US-funded Radio Free Asia closes its Hong Kong bureau over security concerns under new national security law

HONG KONG (AP) — The chairman of U.S.-funded Radio Free Asia said Friday that Hongkong The bureau has been closed due to security concerns under the new national security law, deepening concerns about media freedom in Hong Kong.

Radio Free Asia chairman Fang Fang said in a statement that while the station will retain its official media registration, it will no longer have full-time staff in Hong Kong.

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“The Hong Kong authorities’ actions, including referring to Radio Free Asia as a ‘foreign power,’ raise serious questions about our ability to operate safely following the enactment of Article 23,” Fang said.

A security camera is seen as a tourist looks at Victoria Harbor in Hong Kong, Monday, March 11, 2024. The chairman of US-funded Radio Free Asia said its Hong Kong bureau has been closed due to security concerns under the new national security law. deepening concerns about media freedom in the city. Radio Free Asia Chairman Fang Fang said in a statement on Friday, March 29, 2024 that although it will retain its official media registration, the station will no longer have full-time employees in Hong Kong. (AP Photo/Luis Delmot)

Radio Free Asia’s move is widely seen as reflecting Hong Kong’s shrinking press freedom space following the enactment of the Safeguarding National Security Ordinance, also known locally as Section 23 legislation.

Rep. Gregory Meeks, ranking member of the House Foreign Affairs Committee, expressed concern about Radio Free Asia’s closure, saying the new law “not only represents a significant escalation in efforts by authorities in Hong Kong and Beijing to suppress free speech and expression,” but also ” It also undermines media freedom and the public’s ability to access fact-based information.”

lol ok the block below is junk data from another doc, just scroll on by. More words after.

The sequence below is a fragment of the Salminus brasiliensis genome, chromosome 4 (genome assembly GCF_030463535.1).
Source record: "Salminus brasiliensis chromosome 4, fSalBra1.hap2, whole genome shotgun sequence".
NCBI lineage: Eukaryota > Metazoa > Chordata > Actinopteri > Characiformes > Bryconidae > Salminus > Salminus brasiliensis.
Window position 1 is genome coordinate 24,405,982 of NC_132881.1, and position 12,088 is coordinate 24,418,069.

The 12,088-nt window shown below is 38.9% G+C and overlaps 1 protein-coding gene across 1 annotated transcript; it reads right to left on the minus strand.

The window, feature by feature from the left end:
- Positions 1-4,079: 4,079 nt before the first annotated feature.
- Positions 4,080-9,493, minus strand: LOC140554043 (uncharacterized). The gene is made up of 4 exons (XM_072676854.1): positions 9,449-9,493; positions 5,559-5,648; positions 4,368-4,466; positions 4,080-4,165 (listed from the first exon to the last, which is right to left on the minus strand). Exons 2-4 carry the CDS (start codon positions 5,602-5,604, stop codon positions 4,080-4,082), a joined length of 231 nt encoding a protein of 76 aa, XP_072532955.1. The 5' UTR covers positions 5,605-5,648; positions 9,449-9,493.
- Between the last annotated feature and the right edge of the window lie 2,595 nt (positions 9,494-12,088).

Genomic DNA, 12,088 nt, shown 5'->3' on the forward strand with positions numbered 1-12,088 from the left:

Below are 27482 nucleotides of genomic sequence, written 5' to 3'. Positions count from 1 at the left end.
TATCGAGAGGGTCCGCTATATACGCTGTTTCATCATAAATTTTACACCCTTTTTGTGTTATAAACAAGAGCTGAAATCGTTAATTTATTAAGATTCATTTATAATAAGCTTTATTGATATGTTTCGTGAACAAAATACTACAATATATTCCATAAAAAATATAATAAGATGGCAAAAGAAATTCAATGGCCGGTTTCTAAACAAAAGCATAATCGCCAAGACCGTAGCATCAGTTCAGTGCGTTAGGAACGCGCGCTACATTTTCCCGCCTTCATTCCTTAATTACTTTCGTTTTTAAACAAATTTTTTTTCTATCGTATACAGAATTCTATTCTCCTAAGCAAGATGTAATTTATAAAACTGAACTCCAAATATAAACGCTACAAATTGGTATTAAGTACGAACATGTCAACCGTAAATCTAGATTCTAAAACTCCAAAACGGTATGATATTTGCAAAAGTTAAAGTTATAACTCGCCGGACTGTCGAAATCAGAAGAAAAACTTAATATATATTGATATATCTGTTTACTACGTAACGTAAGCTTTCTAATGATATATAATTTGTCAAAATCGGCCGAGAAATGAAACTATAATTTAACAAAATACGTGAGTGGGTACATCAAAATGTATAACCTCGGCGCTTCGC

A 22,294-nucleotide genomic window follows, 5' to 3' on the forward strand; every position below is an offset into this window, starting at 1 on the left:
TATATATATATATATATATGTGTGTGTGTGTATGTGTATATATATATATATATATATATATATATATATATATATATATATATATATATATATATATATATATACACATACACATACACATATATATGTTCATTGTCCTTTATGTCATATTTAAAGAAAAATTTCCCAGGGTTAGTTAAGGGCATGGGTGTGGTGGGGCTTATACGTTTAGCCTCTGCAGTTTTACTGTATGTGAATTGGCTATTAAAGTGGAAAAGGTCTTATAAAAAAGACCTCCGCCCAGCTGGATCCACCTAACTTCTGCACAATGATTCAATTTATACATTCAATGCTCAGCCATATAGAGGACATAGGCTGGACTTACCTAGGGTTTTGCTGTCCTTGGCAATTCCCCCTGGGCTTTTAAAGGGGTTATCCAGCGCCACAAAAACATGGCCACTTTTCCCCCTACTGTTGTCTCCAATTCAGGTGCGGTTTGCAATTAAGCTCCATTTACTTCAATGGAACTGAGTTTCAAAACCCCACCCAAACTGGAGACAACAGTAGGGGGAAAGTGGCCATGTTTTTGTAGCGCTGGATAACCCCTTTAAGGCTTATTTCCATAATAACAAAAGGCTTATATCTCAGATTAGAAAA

Cédric Alviani, Director, Asia Pacific Reporters Without BordersIt said the withdrawal of broadcasters was “the result of the chilling effect on the media” of the new national security law.

“We urge democratic countries to put pressure on the Chinese authorities so that press freedom is fully restored in the territory,” Alviani said.

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Hong Kong, once considered a bastion of media freedom in Asia, has changed dramatically since Beijing imposed a similar security law in 2020 following anti-government protests in 2019.

Since the introduction of the 2020 law, two local news outlets, Apple Daily and Stand News, known for critical government reporting, have been forced to close after the arrests of their senior executives, including Apple Daily publisher Jimmy Lai. .

In the latest World Press Freedom Index by Reporters Without Borders, Hong Kong ranks 140th out of 180 countries and regions.

The new homeland security law, enacted through a fast-track legislative process last week, expands the government’s powers to stamp out challenges to its rule.

its goal is spy, leaking state secrets, “colluding with external forces” to commit illegal acts, etc. Some crimes, such as treason and rebellion, carry penalties of up to life in prison.

The legislation has raised concerns among many journalists about a further decline in media freedom. They worry that sweeping laws could criminalize their daily work.